Building Okayar (Part 3): UI Built in React

Let me start off with a disclaimer: I do not consider myself good at React. For a back-end developer, though, I’ll give myself a passing grade. So let’s unofficially call this edition: A back-end developer’s guide to building a UI in React.

If you are new to Okayar, you may be interested in the first two posts in this series. You can find background on the app and my back-end setup here and you can learn how I built the infrastructure to run Okayar here!

Let’s get started!

Why did I use React and why should you?

As a back-end developer, looking at a front-end repo is always terrifying. There’s just countless folders, 10 different file types in them, and extremely foreign looking code everywhere.

React, thankfully, is the most friendly framework I’ve used. Things just make a little more sense than usual. You can create “components” which are something like reusable modules to which you can pass variables to customize them. These variables come in the form of “props”, which a component can’t modify directly, unless it is also passed the function to set its value. And most importantly, every component is a function that returns some HTML DOM, which makes very clear what the purpose of it is. In essence, a React app is just a tree of functions that result in one large HTML DOM returned to the user.

That’s not to say that this was easy, by any means. I sat through countless youtube videos explaining React concepts and countless hours debugging the smallest details. I admire front-end developers even more than I did before; it takes a different kind of patience and relentlessness to write good front-end code.

I don’t have many nitty-gritty details on why React is better than anything else, since I’m not a front-end developer and wouldn’t be able to really understand the differences to other frameworks. It’s clearly the most popular though, as evidenced by npm trends over time:

Screenshot taken from: https://www.npmtrends.com/angular-vs-react-vs-vue

And really, to me it just made sense. Hopefully the rest of this post will make it make sense to you too :)

Quick aside: Typescript

Use it. Typescript is an extension of javascript that finally makes it strongly typed. I cannot stress enough how useful this is. Managing complex javascript code without explicit types sounds horrible. I seriously do not know how anyone wrote good javascript code without it.

Here’s just a quick snippet of some Typescript code. As you can see, you’ll have strongly typed variables everywhere in your code — function definitions, variable assignments, and anywhere else.

All it does to your React file structure is change .jsx to .tsx, and .js to .ts. And with that small change it’ll make your life much, much easier.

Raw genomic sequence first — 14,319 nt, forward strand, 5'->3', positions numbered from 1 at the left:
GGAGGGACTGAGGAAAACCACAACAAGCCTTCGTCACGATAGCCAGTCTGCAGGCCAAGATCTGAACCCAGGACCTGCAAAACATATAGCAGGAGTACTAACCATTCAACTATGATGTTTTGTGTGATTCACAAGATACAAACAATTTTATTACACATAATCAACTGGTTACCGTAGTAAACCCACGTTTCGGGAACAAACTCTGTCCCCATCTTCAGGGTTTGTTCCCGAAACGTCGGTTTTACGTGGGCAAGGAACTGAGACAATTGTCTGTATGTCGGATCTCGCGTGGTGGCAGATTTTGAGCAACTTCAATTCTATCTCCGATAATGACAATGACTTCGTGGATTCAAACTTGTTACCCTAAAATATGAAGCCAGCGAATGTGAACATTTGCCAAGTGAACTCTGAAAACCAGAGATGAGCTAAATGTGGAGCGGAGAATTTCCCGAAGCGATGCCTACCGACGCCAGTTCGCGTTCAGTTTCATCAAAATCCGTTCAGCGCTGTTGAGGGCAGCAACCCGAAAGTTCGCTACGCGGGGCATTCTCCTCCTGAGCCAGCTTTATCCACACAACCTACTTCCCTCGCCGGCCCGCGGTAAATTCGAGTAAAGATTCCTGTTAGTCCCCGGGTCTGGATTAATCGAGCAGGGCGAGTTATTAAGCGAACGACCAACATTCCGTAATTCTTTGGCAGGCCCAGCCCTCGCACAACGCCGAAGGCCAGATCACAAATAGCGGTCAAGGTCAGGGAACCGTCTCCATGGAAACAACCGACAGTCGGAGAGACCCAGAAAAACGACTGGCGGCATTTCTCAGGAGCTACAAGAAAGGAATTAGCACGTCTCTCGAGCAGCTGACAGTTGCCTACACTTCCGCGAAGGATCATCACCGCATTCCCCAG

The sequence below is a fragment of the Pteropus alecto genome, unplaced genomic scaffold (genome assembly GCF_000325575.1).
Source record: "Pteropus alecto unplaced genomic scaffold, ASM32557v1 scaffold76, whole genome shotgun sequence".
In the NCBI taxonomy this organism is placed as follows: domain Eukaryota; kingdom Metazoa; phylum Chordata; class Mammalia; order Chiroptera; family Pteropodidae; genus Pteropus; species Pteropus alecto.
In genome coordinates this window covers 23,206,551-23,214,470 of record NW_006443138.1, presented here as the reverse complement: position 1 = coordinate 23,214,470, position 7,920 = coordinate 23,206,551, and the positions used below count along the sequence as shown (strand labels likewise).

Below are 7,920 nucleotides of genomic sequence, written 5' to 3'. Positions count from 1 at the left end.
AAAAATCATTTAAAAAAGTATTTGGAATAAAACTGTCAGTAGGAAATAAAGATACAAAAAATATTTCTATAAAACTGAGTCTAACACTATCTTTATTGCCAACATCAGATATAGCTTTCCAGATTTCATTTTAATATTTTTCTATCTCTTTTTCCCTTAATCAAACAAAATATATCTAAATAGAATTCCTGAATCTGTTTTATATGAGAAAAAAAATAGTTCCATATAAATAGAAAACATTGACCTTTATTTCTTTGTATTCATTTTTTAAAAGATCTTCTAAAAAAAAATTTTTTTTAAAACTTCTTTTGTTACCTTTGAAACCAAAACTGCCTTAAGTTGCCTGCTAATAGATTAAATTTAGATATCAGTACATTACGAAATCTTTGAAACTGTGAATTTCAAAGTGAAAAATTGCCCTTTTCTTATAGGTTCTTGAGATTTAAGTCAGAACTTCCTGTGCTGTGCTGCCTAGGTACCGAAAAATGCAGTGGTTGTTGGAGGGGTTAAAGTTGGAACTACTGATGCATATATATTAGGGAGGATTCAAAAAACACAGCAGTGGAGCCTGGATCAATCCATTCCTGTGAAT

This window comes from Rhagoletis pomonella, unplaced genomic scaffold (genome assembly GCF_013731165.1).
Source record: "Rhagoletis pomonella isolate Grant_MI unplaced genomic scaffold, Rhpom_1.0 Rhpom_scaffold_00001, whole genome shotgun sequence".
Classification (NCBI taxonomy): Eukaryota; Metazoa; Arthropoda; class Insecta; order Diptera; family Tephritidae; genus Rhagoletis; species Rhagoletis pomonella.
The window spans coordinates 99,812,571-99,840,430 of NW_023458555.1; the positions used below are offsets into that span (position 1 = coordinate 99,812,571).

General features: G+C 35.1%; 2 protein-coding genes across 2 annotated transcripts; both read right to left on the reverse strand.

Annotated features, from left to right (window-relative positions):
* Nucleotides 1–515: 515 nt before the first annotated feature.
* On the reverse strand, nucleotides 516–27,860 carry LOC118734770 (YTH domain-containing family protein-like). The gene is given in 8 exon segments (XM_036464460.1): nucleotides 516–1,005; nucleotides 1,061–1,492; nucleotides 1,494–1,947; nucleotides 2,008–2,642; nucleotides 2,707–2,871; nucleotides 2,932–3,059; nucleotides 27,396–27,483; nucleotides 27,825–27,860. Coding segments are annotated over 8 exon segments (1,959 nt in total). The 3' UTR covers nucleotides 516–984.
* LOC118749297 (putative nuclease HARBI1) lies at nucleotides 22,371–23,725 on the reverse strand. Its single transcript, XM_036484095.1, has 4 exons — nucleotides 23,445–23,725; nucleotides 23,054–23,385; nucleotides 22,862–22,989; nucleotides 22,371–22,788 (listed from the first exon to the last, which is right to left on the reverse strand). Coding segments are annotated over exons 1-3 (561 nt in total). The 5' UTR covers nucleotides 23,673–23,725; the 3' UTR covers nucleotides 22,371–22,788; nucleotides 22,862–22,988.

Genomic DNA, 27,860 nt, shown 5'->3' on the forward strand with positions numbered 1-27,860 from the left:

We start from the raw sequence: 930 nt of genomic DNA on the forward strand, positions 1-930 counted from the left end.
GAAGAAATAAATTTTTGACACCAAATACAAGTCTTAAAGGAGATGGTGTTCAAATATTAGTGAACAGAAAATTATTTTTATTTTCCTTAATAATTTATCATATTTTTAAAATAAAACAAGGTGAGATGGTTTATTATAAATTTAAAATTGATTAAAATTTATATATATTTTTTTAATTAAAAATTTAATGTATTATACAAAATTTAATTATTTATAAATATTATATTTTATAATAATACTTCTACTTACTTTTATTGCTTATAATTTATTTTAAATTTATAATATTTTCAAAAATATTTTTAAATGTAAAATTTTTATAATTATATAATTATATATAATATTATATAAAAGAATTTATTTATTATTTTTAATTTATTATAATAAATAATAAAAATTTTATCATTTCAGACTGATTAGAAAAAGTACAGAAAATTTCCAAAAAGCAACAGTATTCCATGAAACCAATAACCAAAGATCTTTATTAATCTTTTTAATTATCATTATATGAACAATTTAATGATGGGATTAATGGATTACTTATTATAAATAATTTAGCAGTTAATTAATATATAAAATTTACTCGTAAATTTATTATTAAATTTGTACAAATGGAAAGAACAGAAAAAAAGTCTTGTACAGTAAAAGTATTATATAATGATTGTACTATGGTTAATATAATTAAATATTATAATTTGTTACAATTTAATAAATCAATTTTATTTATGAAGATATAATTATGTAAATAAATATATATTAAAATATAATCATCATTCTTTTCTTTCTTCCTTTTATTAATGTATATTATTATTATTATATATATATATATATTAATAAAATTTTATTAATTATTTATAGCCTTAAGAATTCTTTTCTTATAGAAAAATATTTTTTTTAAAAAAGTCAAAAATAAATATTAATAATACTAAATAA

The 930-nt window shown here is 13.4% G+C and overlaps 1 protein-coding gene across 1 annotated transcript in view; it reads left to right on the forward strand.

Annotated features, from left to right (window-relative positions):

A React app is one big tree

When you create a React app from scratch (using, aptly named, create-react-app), there’s a few main files you end up with. The first and most important: index.tsx:

There’s a lot to learn from this snippet alone. This file holds the function that is at the very top of the tree: ReactDOM.render. It takes the components passed to it (React.StrictMode with an enclosed App) and renders it to the HTML root. Here we also get our first glimpse of how easy it is to plug-and-play components. App is something that isn’t defined in this file; we import it with one short line at the top, and then can use it however we want.

Let’s take a look at App.tsx:

Remember, I mentioned earlier that every component in React is a function that returns some HTML DOM. You can see it in action here. App() is returning a block of HTML to the call from index.tsx. This pattern can happen endlessly. You can have a component that calls a component that calls a component, and 50 components later one will return some actual HTML. And that’s how you build a page.

Various React features and why you should use them

I’ll try to take this section top-down through my app’s tree, and point out useful React features as I go!

React Router

Let’s take a look at my app.tsx, one level down from the top of the tree I mentioned above:

There’s 5 key components here. AuthProvider I’ll save for the next post in this series about auth. Then we have Router, Switch, Route, and PrivateRoute. These are the components that make up the React Router’s logic.

The important lines here are:

<PrivateRoute exact path=”/” component={OkayarHome} />

<Route path=”/login” component={Login}/>.

These lines do exactly what you think they’ll do. If you navigate to https://app.okayar.com, it will take you to the OkayarHome component, because the path will exactly match /. If you navigate to https://app.okayar.com/login, you’ll be taken to the Login component.

The most obvious question you might be asking: “Well what is PrivateRoute and how is it different from Route”? This is again auth related, but put simply, the PrivateRoute is set up to redirect the user to /login if they are not logged in. So, the way I’ve set up my app, if on any screen you are not logged in you will be sent back to the /login screen.

That’s basically it. If I wanted to create a user settings page for example, I could add another PrivateRoute with path /settings that sends the user to a different component. If I wanted to add an “About” page, I could add another regular Route with path /about that doesn’t require auth. Simple and useful!

Reusable components

I mentioned earlier that any component is like a reusable module. We saw this in the previous section with the ability to add unlimited PrivateRoute components as my app grows. The same applies to any kind of component in React!

One good example of this is reused components between my /login path and my / path. While these 2 paths should show different contents, I do want the theme and general feel of the website to be the same. Things like the background color, the header bar, etc. Let’s take a look at my Login component, and specifically its return block:

Notice that there’s 3 components here that are actually imported, and make up most of the return block. These are OkayarHomeComponent, PageHeader, and PageBodyWrapper. The first and the last of these are just styled components, which I’ll cover in the next section. You can see their code here:

The PageHeader, by contrast, is another functional component. You might have noticed that in our Login component, we passed an argument called hideLogout to the PageHeader. This is a prop, and allows us to reuse components while at the same time customizing them based on variables passed to them. We’ll cover this shortly too.

Point being is that OkayarHome, which is where / sends a user, reuses the exact same 3 components at the top of its tree. By creating reusable components, we’re able to cut down on repetitive code in our code base and keep things looking pretty.

Styled Components